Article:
To Greenwich, It's a Bit Unspeakable, but Not Impeachable
By Blaine Harden
"Unfortunately, it doesn't add up to an impeachable offense," said Joe Albracht, 49, chief operating officer of a software firm called Mobius Management and a Republican who says he did not vote for Clinton and has never liked him.
"The sexual affair and all the lying aren't enough for him to be thrown out. So I think we will have to put up with him for the rest of the term," said Albracht, who was tucking into an omelet at a breakfast place in this town where the average house sells for more than $1 million, where 93 percent of the 58,000 residents are white and where the local Ralph Lauren store delivers.
Next to Manhattan and the Hamptons, perhaps no place in America has prospered so visibly from the long bull market on Wall Street as this close-to-the-city suburb of sprawling homes that stretch along Long Island Sound. The fact, then, that a salacious low point of the Lewinsky scandal has dovetailed with a wrenching decline in portfolio values might be expected to be on the tip of everyone's tongue in Greenwich.
Not so. No one among the dozen or so people interviewed mentioned money or the market. Instead, they talked about the difficulty of explaining the president's behavior to their children and how it is going to be harder to convince them it is wrong to lie. They also feared for the dignity of the U.S. government, suggesting Europeans will look at Washington and laugh.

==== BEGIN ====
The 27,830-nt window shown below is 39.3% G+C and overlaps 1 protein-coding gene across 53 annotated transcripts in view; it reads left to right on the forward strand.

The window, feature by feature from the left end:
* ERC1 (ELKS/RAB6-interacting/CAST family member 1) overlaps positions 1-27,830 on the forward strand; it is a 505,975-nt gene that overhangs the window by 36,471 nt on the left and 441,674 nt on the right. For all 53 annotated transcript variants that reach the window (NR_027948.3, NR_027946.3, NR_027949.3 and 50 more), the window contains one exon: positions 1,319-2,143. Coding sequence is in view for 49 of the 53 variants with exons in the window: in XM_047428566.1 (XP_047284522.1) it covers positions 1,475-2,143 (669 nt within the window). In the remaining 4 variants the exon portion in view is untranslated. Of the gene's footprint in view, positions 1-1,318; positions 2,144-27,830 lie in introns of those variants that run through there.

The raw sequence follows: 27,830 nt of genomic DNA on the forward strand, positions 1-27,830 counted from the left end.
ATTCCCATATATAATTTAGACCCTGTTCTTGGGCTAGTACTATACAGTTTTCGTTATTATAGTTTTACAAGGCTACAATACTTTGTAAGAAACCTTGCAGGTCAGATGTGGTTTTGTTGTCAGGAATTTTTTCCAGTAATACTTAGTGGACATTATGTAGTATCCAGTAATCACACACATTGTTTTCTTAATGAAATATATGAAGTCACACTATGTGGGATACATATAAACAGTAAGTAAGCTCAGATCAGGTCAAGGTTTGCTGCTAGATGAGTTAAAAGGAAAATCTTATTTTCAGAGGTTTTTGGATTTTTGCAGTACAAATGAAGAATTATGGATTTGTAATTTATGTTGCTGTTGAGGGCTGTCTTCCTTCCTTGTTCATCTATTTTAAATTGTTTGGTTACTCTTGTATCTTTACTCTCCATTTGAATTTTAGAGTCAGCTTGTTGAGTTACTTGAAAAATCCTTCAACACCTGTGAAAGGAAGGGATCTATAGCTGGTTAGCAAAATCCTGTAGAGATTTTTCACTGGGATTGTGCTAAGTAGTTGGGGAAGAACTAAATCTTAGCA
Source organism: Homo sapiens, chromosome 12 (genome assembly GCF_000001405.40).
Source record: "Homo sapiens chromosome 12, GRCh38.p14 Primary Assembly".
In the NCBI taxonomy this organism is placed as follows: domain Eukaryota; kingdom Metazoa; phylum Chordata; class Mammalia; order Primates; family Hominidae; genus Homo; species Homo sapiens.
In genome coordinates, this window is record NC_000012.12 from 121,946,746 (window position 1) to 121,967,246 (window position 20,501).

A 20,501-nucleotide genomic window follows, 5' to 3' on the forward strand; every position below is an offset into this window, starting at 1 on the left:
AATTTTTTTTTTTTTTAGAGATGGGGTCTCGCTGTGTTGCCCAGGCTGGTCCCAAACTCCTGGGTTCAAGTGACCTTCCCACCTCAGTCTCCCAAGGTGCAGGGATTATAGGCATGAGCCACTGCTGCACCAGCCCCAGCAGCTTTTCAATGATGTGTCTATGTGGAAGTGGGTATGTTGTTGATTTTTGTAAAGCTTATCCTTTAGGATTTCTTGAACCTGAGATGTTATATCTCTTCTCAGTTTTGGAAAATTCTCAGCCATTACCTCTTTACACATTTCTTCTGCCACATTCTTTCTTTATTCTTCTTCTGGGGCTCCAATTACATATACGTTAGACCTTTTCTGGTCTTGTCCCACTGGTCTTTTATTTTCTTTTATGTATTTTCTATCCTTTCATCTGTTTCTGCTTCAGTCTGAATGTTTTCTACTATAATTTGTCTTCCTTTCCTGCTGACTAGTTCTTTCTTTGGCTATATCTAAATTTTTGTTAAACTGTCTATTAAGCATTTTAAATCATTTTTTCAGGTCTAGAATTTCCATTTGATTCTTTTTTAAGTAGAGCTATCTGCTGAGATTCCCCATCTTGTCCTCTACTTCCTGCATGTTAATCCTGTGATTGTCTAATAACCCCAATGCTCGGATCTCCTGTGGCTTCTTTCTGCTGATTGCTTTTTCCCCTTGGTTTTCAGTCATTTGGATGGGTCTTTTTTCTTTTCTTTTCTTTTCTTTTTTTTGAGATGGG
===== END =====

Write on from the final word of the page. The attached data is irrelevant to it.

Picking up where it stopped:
"I do want to say something about the cheap-novel aspect of this whole thing," said Ginger Boldt, director of student activities at Greenwich High School and the mother of four children, ages 11 to 23. "I guess I believe that all of this is really about a sexual relationship and should not bring down the president, but what he has done to lower the moral bar for children is so apparent. How do we tell the kids not to lie or not to wear provocative clothing in school?
"Clinton has made the presidency into a kind of R-rated movie, and that is pretty sad," said Boldt.
Her husband, Joe Boldt, 53, a dentist who was shopping this morning for a new blade for his 11-year-old son's hockey stick, said he cannot in good conscience talk to his son "in any detail" about the president and Monica Lewinsky.
"We told him only that the president has been unfaithful to his wife and that when you get married, there are important promises that you must try to keep," said Boldt.
Watergate and Richard Nixon's resignation came up again and again this morning, as Greenwich residents in their forties and fifties compared the feelings they have in the pit of their stomach this morning to what they felt back in August 1974.
"These sex things are not on the same level as what Richard Nixon did," said Barbara Merrell, a financial planner in her mid-forties who said that she voted for Clinton twice. "Clinton's crimes -- I guess that means his lying about sex -- are not serious enough for him to be impeached. But I wouldn't mind if he resigned. I think that from now on he is going to be ineffectual."
© Copyright 1998 The Washington Post Company